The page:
half-cracked-3-500x360As they say in Louisiana, “it’s a gone pecan.” Now you have to pronounce the nut like the previous word so that they rhyme. It’s gone and nothing can bring it back.

I wrote a blog entry about The True Meaning of Healing. I worked long and hard, doing most of the editing myself, manually, which is not an easy feat these days. I felt proud and encouraged. I chose to delay the publishing for a later date to allow for more time between entries and to give myself a rest. Yesterday, the blog entry about the meaning of true healing disappeared into thin air. I waited for a caregiver to try to save it, but unbeknownst to me, it was merely a phantom of the draft I had laboriously crafted. With one click, it disappeared into cyberspace forever.

I spent the evening in what Elisabeth Kubler-Ross clearly delineated, bargaining, depression, anger with a faint hint of acceptance on the horizon, perhaps in a day or two. Not only was my beautifully roasted pecan gone, but the uncertainty of how this could possibly happen has stayed in the air. What is to keep it from happening again? I am once again thrust into the experience of impermanence. The ego vehemently affirms the existence of matter, no matter what.

During week two of The Presence Process, we are asked to spend the week sensing how we become triggered by reflections in the present moment that have roots in the past. Even though I am on week three, I am experiencing the felt-perception of loss. The sense of helplessness was overwhelming after I acknowledged that the blog entry was gone forever. Nothing is going to bring it back, nothing will restore the nerve pathways from my spinal cord to my muscles; certainly not during this lifetime or in this body. Gone pecan.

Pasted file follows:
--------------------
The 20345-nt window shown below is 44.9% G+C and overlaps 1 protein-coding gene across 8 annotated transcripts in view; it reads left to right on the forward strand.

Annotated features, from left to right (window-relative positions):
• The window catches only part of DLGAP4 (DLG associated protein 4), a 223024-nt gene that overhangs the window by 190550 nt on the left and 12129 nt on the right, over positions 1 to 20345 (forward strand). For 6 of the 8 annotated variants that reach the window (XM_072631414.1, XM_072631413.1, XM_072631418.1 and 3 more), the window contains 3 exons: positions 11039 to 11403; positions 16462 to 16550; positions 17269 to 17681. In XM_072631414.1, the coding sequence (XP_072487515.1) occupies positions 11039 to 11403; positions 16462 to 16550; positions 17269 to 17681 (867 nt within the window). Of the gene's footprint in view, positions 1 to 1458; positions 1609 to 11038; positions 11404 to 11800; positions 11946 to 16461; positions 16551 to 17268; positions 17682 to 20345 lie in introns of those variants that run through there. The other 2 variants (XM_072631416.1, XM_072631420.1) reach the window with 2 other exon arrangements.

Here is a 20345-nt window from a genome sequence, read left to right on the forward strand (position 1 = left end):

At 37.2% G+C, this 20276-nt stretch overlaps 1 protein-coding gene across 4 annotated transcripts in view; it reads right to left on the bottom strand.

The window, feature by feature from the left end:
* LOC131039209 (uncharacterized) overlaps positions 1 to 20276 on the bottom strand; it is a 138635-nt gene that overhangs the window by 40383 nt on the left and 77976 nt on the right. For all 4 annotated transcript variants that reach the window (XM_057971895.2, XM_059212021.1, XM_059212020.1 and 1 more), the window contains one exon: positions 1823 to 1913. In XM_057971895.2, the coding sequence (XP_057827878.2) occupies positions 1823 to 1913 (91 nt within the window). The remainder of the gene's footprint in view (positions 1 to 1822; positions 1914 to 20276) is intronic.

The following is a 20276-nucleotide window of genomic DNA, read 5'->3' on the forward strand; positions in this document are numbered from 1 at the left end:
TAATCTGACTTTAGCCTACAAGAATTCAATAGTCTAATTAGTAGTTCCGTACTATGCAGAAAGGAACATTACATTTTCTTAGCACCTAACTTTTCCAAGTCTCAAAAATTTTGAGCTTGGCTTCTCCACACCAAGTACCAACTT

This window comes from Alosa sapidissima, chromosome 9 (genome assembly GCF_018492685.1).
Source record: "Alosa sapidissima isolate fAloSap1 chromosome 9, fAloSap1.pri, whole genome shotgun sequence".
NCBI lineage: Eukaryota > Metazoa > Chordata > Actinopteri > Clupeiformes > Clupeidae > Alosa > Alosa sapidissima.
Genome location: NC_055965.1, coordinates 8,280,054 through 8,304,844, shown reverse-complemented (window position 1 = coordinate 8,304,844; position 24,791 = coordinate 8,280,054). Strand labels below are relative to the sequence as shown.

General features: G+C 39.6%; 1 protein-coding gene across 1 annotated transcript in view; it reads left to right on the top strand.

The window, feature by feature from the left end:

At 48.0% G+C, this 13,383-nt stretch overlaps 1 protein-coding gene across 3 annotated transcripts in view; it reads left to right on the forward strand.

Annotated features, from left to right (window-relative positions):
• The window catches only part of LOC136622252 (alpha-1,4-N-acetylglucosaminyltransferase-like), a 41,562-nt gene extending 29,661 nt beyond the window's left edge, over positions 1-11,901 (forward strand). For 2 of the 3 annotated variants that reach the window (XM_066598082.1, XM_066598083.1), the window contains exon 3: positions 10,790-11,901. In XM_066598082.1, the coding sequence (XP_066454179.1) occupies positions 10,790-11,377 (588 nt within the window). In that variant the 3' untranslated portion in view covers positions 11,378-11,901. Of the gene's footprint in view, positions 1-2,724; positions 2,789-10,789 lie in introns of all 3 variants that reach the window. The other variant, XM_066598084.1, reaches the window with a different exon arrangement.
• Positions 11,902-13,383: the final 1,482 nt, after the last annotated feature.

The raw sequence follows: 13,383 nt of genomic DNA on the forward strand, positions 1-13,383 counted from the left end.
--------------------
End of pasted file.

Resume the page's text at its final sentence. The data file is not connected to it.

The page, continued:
All that can be done is mourning. People avoid mourning at all costs. Without the ability to mourn, one cannot move on into something greater. In my meditation, unrelated to the presence process, I heard that it was necessary to strip me of the healing blog entry, in order to be raw for another writing about the lack of physical nurturing in my early life. Did I like to hear this? No. Does it make sense? Yes.

It would be easy for me to go into the story of, “I have lost so much, why now this? Why me?” And that story leads into, “it’s just not worth it, why don’t I just give up now?” Fortunately and unfortunately I cannot get away with this archaic sort of drama anymore. I have developed too much presence for that.

So, for now I will continue to mourn my blog entry, the wonderful quote I selected that introduces the entry and the energy it took to complete it mostly myself. That is all gone and I will listen to the nudging of my inner voice to bring my rawness, vulnerability and authenticity to a gut wrenching entry about Touch, or the lack thereof. So, goodbye to the gone pecan. I hope you will be happy wherever you are, lost in cyberspace.

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